Do you want to be fearless? Do you live for the day when you no longer feel afraid to be or do anything? I want to let you in on something: there is no such thing as a fearless person.
Recently, I was asked to do an interview about hugging your fear for Trish Blackwell’s podcast Confidence on the Go. During the interview, I mentioned to Trish my belief that fearlessness doesn’t exist. I shared a bit of my thought process during the interview (which you can listen to here), but I want to share more in depth what I meant with you today because I think that the fearless trap is an easy one to get sucked into.
First, a definition, what is the fearless trap?
The fearless trap is a limiting belief that someone out there is fearless and if I can get rid of my fear like they did, I will be able to achieve my goals.
That belief in fearlessness creates an unreachable goal that actually keeps you stuck in fear. Everybody experiences fear in some way or another. Those people who seem fearless have either practiced the action they’re taking (or one like it) lots of times before lessening the impact of fear or they consider the fear they feel something else like excitement or energy.
The idea that you can’t take action and be afraid at the same time is total BS. However you came to believe that, whether from a family member or observing some societal messaging, it’s time to let that belief go. It’s not helpful to you and if you hold onto it, you will never feel ready to take a step towards your dreams.
You can be afraid and take steps forward. You can feel like your heart is going to fall out of your chest and still take steps forward. You can feel like you’re going to pass out from fear and still take steps forward. You can feel doubt about your ability to do what you dream and still take steps forward. Fear does not cancel out action unless you let it.
And yes, you will likely feel uncomfortable and unsure, but the more steps you take, the easier it gets. And if that’s not enough of a comfort, just know that there is a distinct high that comes after you do something you were afraid to do. I’ll give you a recent example.
I’ve never been interviewed for a podcast before. I am still working through some false beliefs that I have about my ability to share information verbally. I think of myself as a writer first and was not sure that I would be able to share something I care so much about without stumbling over my words or having my mind go blank. Can any of you relate to this?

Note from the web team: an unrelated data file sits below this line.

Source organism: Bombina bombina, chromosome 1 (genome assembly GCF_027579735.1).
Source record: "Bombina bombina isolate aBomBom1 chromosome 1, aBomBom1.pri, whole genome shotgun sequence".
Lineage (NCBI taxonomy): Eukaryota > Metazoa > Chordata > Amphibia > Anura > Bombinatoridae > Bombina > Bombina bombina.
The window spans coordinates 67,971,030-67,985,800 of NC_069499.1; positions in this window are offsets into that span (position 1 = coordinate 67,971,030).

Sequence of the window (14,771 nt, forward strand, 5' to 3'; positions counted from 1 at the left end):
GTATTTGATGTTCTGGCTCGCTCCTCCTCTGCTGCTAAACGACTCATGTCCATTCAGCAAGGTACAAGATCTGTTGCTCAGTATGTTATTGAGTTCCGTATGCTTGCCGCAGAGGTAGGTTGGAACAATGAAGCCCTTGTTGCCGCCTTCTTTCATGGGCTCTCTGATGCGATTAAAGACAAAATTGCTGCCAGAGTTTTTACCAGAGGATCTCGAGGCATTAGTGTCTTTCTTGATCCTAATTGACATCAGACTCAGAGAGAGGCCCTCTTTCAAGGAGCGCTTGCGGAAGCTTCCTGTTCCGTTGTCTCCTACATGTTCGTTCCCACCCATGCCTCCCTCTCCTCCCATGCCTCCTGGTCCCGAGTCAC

A few minutes before I did the interview, I wrote out how I was feeling:
- Short of breath
- Fluttery stomach
- Shaky hands
- Mind racing
- Increased heart rate
- Feeling like I had to poo (TMI, I know)
I felt like this up until the first few minutes after we started talking. Then something happened. I was still a bit nervous, but the focus of the interview distracted me from focusing on how I felt and I just let go and enjoyed the moment. When I go off the call, I had the following experience:
- I felt very happy
- I had a huge smile on my face
- I had lots of energy
- I giggled out loud
- I started jumping up and down
- I felt a boost of confidence and pride in myself
What a HUGE difference just by doing something I was afraid to do. And when I reflect back on past experiences, this before and after scenario is usually the case. It’s the case for so many other people too.
Remember this when you feel too afraid to move. I am not a special person in this respect; you can feel this high too if you just accept that fear is there and move forward anyway.
You don’t have to be fearless to take steps toward your dreams. You can feel afraid and still move forward. It’s possible. It’s how the people you admire do really awesome things and if they can do it, you can do it too.
And with that, I will leave you with one question: if there is no such thing as a fearless person and I can act even though I’m afraid, what step am I willing to take this week towards my dreams and how can I prepare for taking that step today? Remember, little steps count.
And make sure to check out my interview with Trish here. I was so nervous! Let me know what you think!
Until next time,
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Talk Back to Your Fear (Using Past Examples)